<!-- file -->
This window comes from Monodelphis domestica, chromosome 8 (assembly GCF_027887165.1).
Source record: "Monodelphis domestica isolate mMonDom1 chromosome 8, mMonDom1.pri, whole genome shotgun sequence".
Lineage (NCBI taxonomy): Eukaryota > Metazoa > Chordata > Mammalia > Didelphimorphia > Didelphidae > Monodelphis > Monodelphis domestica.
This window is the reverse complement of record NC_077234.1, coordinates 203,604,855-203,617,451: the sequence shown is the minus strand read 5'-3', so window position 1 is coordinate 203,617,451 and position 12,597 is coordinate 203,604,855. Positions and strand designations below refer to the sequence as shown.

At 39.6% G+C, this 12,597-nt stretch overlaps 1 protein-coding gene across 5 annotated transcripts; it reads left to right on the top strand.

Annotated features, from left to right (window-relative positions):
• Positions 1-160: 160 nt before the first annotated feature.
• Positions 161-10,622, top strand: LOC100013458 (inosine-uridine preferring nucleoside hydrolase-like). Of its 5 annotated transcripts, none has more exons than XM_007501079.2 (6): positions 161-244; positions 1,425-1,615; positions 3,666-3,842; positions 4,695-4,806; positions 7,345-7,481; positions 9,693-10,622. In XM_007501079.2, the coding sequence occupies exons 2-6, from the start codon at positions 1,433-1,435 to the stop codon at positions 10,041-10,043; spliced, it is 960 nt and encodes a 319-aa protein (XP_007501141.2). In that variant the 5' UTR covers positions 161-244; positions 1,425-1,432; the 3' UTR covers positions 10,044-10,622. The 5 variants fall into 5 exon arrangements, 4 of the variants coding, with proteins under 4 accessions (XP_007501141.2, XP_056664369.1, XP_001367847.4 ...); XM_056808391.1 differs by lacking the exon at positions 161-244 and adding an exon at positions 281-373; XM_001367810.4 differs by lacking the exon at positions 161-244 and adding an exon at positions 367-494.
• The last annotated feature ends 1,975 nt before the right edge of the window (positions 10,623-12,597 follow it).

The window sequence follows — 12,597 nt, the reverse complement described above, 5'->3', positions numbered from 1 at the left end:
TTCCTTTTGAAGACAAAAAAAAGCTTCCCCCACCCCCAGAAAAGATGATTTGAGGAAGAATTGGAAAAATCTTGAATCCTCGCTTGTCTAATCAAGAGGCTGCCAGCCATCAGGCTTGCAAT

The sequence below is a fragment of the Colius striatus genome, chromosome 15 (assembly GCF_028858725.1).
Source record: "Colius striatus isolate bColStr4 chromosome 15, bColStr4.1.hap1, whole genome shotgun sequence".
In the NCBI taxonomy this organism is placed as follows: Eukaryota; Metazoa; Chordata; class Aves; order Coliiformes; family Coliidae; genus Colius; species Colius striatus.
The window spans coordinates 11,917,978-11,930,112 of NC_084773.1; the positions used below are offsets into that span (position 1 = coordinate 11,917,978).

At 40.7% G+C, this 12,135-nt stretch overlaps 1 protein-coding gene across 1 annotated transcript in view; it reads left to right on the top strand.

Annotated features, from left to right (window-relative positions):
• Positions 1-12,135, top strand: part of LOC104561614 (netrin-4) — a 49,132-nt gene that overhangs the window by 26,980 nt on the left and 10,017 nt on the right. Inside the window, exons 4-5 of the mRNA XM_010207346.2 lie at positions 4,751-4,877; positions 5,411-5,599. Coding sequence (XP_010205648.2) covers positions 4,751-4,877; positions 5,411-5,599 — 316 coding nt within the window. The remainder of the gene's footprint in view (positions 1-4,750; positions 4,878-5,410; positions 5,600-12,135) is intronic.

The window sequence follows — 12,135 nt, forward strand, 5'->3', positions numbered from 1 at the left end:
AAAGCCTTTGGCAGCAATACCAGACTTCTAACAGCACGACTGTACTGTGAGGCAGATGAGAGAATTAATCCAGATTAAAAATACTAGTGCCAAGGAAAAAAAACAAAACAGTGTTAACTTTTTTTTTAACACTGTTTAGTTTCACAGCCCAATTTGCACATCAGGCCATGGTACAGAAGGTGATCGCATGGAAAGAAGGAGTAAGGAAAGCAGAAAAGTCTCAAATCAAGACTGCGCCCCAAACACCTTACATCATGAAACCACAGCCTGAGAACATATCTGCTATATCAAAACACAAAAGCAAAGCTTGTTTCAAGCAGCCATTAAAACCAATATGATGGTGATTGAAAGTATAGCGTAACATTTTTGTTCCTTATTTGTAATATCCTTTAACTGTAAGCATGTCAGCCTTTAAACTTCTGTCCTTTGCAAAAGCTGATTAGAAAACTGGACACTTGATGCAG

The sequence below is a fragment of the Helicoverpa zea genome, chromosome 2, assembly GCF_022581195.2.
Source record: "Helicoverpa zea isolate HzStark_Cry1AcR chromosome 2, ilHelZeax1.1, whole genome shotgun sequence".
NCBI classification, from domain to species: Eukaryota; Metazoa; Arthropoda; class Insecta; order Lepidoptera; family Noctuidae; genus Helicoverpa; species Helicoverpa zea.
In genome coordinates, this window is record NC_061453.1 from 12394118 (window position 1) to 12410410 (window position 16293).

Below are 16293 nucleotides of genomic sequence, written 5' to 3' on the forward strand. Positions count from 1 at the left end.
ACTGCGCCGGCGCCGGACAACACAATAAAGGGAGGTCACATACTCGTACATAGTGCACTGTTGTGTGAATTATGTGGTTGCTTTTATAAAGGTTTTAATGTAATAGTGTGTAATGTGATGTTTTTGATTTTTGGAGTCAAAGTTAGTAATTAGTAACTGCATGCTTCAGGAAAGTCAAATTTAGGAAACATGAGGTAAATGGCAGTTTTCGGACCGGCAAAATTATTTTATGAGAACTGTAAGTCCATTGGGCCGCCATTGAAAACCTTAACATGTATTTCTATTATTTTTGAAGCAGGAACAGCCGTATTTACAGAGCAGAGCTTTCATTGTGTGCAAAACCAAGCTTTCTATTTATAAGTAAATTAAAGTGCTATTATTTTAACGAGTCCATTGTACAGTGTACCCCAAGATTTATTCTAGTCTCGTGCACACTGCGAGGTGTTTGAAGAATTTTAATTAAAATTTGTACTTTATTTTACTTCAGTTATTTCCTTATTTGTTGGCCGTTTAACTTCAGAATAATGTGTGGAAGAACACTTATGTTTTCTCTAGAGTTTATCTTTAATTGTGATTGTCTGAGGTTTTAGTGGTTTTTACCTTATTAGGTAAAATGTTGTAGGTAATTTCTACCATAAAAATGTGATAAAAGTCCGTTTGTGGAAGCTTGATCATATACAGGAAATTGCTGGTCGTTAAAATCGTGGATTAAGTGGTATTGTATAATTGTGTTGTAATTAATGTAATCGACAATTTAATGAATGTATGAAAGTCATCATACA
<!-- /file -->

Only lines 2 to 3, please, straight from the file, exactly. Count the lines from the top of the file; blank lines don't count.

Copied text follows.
Source record: "Monodelphis domestica isolate mMonDom1 chromosome 8, mMonDom1.pri, whole genome shotgun sequence".
Lineage (NCBI taxonomy): Eukaryota > Metazoa > Chordata > Mammalia > Didelphimorphia > Didelphidae > Monodelphis > Monodelphis domestica.